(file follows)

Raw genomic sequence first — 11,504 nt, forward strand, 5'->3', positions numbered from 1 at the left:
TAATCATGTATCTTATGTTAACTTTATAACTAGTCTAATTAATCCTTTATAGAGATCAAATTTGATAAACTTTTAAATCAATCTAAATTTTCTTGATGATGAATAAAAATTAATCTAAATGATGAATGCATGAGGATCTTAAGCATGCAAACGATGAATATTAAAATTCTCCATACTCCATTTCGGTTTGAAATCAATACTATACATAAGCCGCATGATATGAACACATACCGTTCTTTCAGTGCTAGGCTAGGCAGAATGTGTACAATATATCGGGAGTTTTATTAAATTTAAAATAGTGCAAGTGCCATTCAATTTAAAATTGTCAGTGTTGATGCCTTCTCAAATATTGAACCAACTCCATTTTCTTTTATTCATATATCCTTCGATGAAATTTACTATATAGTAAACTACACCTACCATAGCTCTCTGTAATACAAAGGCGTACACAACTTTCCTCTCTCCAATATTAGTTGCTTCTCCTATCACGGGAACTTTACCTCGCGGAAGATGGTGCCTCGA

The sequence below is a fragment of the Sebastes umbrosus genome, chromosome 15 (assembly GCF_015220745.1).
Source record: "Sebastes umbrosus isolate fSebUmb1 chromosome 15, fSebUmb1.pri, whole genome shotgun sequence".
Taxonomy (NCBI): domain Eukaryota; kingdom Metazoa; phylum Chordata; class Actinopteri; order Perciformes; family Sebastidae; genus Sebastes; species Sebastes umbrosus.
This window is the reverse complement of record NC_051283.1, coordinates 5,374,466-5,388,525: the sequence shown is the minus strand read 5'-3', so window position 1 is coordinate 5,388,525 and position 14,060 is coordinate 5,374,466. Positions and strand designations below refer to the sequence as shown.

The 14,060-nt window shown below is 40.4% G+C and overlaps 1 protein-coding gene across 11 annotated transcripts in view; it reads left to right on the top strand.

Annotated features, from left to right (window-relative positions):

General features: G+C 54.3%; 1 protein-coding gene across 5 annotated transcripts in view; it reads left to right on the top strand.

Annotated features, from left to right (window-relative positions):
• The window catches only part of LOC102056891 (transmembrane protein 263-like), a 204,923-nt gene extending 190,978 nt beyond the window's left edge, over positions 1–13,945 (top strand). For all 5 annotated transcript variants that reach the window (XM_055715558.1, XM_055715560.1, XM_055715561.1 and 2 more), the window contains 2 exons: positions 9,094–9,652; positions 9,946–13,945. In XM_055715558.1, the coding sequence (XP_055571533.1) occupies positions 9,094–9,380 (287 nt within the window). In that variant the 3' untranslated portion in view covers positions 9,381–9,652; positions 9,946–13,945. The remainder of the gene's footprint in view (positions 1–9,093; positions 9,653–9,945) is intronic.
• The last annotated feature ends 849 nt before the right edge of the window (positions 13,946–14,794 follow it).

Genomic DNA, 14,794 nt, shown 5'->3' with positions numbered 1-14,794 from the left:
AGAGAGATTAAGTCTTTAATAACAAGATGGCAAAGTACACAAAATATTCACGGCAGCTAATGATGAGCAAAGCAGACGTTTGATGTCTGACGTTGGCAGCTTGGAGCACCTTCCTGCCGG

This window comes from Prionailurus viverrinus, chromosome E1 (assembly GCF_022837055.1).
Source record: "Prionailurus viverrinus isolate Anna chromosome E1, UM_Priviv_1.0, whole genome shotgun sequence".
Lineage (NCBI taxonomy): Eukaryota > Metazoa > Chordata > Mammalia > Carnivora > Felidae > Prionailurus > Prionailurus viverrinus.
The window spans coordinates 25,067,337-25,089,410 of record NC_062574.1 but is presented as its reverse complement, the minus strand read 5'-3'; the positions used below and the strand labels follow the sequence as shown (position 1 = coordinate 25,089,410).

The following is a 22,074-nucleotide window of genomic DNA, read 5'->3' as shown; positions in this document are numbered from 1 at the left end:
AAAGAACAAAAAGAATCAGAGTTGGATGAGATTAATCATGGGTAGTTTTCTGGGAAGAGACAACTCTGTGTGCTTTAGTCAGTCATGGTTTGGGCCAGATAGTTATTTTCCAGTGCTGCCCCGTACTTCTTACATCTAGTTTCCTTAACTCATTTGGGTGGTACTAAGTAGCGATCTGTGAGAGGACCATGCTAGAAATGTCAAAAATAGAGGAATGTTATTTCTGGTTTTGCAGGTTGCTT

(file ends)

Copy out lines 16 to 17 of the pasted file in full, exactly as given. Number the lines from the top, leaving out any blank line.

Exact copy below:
Source record: "Prionailurus viverrinus isolate Anna chromosome E1, UM_Priviv_1.0, whole genome shotgun sequence".
Lineage (NCBI taxonomy): Eukaryota > Metazoa > Chordata > Mammalia > Carnivora > Felidae > Prionailurus > Prionailurus viverrinus.